When Tomas Lowenstein of Agricola La Reina, a mushroom farm in Miranda, Venezuela, needs spawn, or "seed," to grow his crops, his chosen point of contact isn't around the corner or even in the country. It's more than 2,200 miles away in a laboratory on Penn State's University Park campus.
"For the past 12 years, we have been buying (spawn) cultures from Penn State," said Lowenstein, who manages the 30-year-old mushroom company. "And since then, the quality of our mushrooms has improved 100 percent."
Agricola La Reina is among many commercial mushroom farms, academic researchers and mushroom hobbyists from near and far that rely on the Penn State Mushroom Spawn Lab in the College of Agricultural Sciences to advance their operations.
This service is especially important for Pennsylvania's mushroom industry, which leads the United States in mushroom production, with an output in 2017 valued at $764 million, according to the American Mushroom Institute. The industry also supports 8,600 jobs in the state.
"Penn State has been at the forefront of research and educational programs to assist the mushroom industry since the mid-1920s," said Ed Kaiser, research technologist, who, under the guidance of John Pecchia, lab director and assistant professor, leads the operation located in the Department of Plant Pathology and Environmental Microbiology.
"Our state-of-the-art spawn lab is an outgrowth of that program, using our expertise to assist companies from Pennsylvania and around the world to grow high-quality, disease-free mushrooms so they can meet an ever-growing consumer demand."
Penn State has been at the forefront of research and educational programs to assist the mushroom industry since the mid-1920s. Image: Penn State
Mushrooms are fungi in a kingdom separate from plants and animals. Spawn is the material needed to grow mushrooms, much like seeds used to grow fruits and vegetables. As a mushroom matures, Kaiser explained, it produces millions of microscopic spores on mushroom gills lining the underside of a mushroom cap. However, growers do not use mushroom spores to "seed" mushroom compost because they develop unpredictably and, therefore, are not reliable.
Rather, they use spawn, which is created by inoculating a pure culture of vegetative mycelium — thread-like fungal cells — onto various grains. These cultures develop and grow and then are used to inoculate compost or substrate. From the compost or substrate, the mushroom fruiting bodies will emerge.
Kaiser admitted that the process can sound complicated but offered an analogy that might help: "Think of the mycelium as the tree and mushrooms as its apples."
Only specialized facilities, such as the one at Penn State, have the expertise, technology and sterile environment to grow mushroom mycelia that are free of contaminants, said Kaiser, whose background is in chemistry and instrumental analysis.
The Penn State Mushroom Spawn Lab has an extensive collection of more than 280 strains, or varieties, of which Agaricus bisporus — commonly known as the white button — is the most popular and available for purchase. Pennsylvania produces approximately 64 percent of the white button mushrooms grown in the United States.
The lab also carries more than 700 strains of 202 species of commercial and wild mushrooms, including consumer favorites Lentinula edodes (shiitake), Pleurotus ostreatus (oyster) and Volvariella volvacea (paddy straw). Mushrooms produced from the cultures vary in size, shape, degree of smoothness and shrinkage during processing, factors that are important in mushroom cultivation.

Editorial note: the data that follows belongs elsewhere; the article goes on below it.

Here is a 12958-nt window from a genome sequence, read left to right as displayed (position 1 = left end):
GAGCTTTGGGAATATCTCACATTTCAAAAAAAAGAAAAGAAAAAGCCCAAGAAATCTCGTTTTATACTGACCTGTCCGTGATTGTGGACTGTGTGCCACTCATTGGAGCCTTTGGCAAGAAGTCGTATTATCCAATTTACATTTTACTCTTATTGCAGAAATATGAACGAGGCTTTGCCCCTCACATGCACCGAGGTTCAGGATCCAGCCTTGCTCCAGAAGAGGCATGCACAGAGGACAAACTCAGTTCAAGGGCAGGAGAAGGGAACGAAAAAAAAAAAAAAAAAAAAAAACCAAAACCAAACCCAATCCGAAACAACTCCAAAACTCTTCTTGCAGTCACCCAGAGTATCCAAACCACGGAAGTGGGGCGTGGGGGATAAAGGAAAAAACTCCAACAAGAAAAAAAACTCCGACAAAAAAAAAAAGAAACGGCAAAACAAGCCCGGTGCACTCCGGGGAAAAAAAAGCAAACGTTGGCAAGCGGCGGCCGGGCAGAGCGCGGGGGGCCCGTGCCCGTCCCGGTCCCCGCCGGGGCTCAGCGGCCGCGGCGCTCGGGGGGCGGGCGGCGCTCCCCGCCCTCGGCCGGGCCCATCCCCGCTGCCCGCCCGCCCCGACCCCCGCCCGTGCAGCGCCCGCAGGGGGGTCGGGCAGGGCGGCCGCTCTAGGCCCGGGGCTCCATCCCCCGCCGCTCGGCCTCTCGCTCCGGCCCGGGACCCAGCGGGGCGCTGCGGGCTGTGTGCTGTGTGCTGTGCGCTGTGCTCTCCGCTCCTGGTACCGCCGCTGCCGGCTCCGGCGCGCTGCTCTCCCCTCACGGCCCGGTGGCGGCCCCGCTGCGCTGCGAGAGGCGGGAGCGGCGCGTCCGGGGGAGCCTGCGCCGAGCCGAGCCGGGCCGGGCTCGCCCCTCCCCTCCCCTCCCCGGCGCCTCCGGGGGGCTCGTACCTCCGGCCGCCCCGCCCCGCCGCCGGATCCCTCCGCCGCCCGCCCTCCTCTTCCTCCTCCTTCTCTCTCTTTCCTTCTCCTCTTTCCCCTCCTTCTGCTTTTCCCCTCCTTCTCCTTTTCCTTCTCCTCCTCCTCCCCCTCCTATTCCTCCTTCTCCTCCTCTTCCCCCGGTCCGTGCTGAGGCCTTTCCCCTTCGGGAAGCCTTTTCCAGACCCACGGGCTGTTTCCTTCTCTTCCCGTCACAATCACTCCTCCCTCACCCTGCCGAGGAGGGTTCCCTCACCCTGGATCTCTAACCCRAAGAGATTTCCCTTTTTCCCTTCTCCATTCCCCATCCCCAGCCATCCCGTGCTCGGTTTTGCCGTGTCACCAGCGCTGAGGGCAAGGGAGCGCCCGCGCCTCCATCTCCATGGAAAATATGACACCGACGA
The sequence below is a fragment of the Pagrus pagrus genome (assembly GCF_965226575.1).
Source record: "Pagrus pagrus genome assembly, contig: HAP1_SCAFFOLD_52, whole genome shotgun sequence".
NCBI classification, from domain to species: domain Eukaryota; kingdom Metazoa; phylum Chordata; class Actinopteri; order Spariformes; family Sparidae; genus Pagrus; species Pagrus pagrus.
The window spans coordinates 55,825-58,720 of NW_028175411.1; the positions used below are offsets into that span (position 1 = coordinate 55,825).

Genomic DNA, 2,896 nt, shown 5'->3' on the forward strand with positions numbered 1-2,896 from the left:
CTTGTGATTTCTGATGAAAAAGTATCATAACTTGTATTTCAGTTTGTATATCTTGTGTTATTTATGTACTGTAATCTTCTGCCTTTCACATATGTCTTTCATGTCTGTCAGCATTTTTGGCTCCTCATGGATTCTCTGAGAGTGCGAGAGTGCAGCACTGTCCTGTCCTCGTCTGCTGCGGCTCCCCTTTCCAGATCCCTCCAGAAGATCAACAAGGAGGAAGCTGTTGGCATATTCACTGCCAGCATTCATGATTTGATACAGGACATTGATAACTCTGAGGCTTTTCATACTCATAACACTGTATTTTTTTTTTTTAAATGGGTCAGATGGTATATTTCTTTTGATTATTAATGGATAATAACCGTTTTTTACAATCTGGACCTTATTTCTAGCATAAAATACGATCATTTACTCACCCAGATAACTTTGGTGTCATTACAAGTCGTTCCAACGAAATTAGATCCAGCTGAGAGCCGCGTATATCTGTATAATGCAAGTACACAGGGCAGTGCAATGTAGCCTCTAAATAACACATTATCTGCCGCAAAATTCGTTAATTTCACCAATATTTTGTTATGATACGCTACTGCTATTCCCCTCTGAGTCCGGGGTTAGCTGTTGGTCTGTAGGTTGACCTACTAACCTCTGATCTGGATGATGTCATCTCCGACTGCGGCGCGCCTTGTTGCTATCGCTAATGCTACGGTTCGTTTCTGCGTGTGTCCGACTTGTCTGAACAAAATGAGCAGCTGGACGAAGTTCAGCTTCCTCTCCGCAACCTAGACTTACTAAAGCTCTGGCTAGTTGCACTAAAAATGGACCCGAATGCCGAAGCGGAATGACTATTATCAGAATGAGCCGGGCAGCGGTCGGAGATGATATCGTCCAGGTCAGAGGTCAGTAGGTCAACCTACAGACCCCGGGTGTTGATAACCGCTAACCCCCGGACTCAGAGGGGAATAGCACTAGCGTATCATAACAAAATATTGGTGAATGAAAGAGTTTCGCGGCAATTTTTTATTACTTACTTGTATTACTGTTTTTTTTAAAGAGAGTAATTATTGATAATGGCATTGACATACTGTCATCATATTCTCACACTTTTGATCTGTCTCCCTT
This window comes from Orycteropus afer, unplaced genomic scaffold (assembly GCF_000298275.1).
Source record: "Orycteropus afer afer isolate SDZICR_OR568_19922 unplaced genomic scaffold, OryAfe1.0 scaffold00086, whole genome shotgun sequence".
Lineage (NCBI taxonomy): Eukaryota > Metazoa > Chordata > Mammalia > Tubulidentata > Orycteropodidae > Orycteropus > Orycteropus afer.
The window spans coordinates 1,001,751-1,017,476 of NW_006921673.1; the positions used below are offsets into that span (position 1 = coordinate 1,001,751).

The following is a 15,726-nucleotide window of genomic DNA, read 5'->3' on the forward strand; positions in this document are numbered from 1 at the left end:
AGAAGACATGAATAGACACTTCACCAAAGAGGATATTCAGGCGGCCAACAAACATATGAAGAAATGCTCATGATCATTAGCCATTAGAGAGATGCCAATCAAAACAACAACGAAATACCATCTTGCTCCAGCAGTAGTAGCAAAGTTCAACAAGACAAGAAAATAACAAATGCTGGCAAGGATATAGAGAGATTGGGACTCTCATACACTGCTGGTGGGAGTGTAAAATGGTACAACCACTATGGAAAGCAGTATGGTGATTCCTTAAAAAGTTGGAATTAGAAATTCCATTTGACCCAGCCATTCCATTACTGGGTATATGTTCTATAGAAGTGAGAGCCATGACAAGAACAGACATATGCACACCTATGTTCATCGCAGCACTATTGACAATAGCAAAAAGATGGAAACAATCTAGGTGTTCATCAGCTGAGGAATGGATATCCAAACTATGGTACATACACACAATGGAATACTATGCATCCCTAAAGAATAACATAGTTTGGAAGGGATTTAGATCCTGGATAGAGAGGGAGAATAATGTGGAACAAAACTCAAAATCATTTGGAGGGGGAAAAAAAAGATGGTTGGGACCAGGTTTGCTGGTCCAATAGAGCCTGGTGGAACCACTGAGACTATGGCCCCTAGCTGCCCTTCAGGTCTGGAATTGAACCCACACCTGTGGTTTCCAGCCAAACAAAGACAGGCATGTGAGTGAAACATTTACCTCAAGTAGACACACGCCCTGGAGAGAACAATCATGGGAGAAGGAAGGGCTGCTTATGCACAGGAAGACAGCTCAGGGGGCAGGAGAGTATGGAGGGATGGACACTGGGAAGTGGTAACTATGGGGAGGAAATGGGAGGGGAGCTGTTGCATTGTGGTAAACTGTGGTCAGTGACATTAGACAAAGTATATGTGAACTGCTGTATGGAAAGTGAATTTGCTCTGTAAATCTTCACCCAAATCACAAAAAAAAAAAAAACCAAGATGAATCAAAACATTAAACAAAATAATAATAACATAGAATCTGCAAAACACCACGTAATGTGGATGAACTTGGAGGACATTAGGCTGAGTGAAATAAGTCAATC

"Penn State has amassed one of the most extensive collections of commercial and wild mushroom strains, representing varieties from all over the world," Kaiser said. "Our collection continues to grow, as more isolates are submitted to us from partners nationally and internationally."
Complementing the spawn culture collection is a separate collection of more than 250 strains of diseases relevant to mushroom production. These samples, submitted by scientists at Penn State and other institutions, are used for research projects focusing on the prevention and treatment of bacterial and fungal diseases on cultivated mushrooms.
Beyond supporting the industry, the Mushroom Spawn Lab provides hands-on support for students in courses such as "The Fungal Jungle: A Mycological Safari from Truffles to Slime Molds" and "Mushroom Cultivation."
Kaiser's work recently ventured beyond the mushroom realm when he assisted Shloka Janapaty, a high school junior in San Jose, California. She has been working on a research project to reduce pollution by using Phanaerochaete chrysosporium, a white rot fungus, to breakdown a common form of plastic. The spawn lab provided technical advice and the cultures for the experimental work, a project for which Janapaty won the California Life Sciences Institute 2018 Amgen Bay Area BioGENEius Challenge.
In addition to research, Penn State offers educational programs, including the industry-focused Mushroom Short Course, which recently celebrated its 60th anniversary; a mushroom science and technology minor, which is designed to prepare students for a career in the mushroom industry; and ongoing Penn State Extension seminars.
"The Penn State Spawn Lab has served as a unique public microbial resource for mushroom spawn for nearly a century," said Carolee Bull, head of the Department of Plant Pathology and Environmental Microbiology. "Under the leadership of Dr. John Pecchia and Ed Kaiser, we are confident the program will be even more valuable in its second 100 years."
More information about the Mushroom Spawn Lab can be found online at https://plantpath.psu.edu/facilities/mushroom.
By Amy Duke
'A Fungus Among Us': Penn State Mushroom Spawn Lab Aids Industry was originally published on The Pennsylvania State University website.